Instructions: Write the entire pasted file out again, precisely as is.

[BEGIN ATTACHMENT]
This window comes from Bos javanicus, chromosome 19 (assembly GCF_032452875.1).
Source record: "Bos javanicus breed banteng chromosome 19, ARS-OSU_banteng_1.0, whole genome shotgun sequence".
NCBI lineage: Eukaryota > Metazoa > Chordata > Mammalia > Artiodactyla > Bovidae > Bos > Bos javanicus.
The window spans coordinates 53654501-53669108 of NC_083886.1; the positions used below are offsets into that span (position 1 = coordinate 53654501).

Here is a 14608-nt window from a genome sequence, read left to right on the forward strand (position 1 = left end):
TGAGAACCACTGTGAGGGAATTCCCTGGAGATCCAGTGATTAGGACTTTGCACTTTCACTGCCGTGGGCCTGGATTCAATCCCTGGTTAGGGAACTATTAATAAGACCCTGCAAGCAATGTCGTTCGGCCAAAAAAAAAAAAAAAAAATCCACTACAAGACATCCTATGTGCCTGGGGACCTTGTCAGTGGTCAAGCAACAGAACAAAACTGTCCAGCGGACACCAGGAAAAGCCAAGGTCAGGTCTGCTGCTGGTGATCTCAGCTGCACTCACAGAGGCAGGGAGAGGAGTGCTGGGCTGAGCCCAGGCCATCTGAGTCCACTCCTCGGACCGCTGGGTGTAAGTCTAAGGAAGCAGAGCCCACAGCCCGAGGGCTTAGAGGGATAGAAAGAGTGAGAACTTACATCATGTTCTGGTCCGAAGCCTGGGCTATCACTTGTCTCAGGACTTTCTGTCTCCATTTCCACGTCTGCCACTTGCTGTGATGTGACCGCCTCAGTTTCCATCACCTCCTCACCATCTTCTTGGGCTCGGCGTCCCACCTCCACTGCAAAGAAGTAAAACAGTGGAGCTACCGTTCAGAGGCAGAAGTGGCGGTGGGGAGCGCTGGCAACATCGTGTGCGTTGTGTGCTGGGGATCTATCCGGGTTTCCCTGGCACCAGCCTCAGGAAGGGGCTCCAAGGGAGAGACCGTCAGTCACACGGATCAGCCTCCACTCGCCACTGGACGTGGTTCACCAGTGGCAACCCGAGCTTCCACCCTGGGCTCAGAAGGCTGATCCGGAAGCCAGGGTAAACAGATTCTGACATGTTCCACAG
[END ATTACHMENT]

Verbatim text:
This window comes from Bos javanicus, chromosome 19 (assembly GCF_032452875.1).
Source record: "Bos javanicus breed banteng chromosome 19, ARS-OSU_banteng_1.0, whole genome shotgun sequence".
NCBI lineage: Eukaryota > Metazoa > Chordata > Mammalia > Artiodactyla > Bovidae > Bos > Bos javanicus.
The window spans coordinates 53654501-53669108 of NC_083886.1; the positions used below are offsets into that span (position 1 = coordinate 53654501).

Here is a 14608-nt window from a genome sequence, read left to right on the forward strand (position 1 = left end):
TGAGAACCACTGTGAGGGAATTCCCTGGAGATCCAGTGATTAGGACTTTGCACTTTCACTGCCGTGGGCCTGGATTCAATCCCTGGTTAGGGAACTATTAATAAGACCCTGCAAGCAATGTCGTTCGGCCAAAAAAAAAAAAAAAAAATCCACTACAAGACATCCTATGTGCCTGGGGACCTTGTCAGTGGTCAAGCAACAGAACAAAACTGTCCAGCGGACACCAGGAAAAGCCAAGGTCAGGTCTGCTGCTGGTGATCTCAGCTGCACTCACAGAGGCAGGGAGAGGAGTGCTGGGCTGAGCCCAGGCCATCTGAGTCCACTCCTCGGACCGCTGGGTGTAAGTCTAAGGAAGCAGAGCCCACAGCCCGAGGGCTTAGAGGGATAGAAAGAGTGAGAACTTACATCATGTTCTGGTCCGAAGCCTGGGCTATCACTTGTCTCAGGACTTTCTGTCTCCATTTCCACGTCTGCCACTTGCTGTGATGTGACCGCCTCAGTTTCCATCACCTCCTCACCATCTTCTTGGGCTCGGCGTCCCACCTCCACTGCAAAGAAGTAAAACAGTGGAGCTACCGTTCAGAGGCAGAAGTGGCGGTGGGGAGCGCTGGCAACATCGTGTGCGTTGTGTGCTGGGGATCTATCCGGGTTTCCCTGGCACCAGCCTCAGGAAGGGGCTCCAAGGGAGAGACCGTCAGTCACACGGATCAGCCTCCACTCGCCACTGGACGTGGTTCACCAGTGGCAACCCGAGCTTCCACCCTGGGCTCAGAAGGCTGATCCGGAAGCCAGGGTAAACAGATTCTGACATGTTCCACAG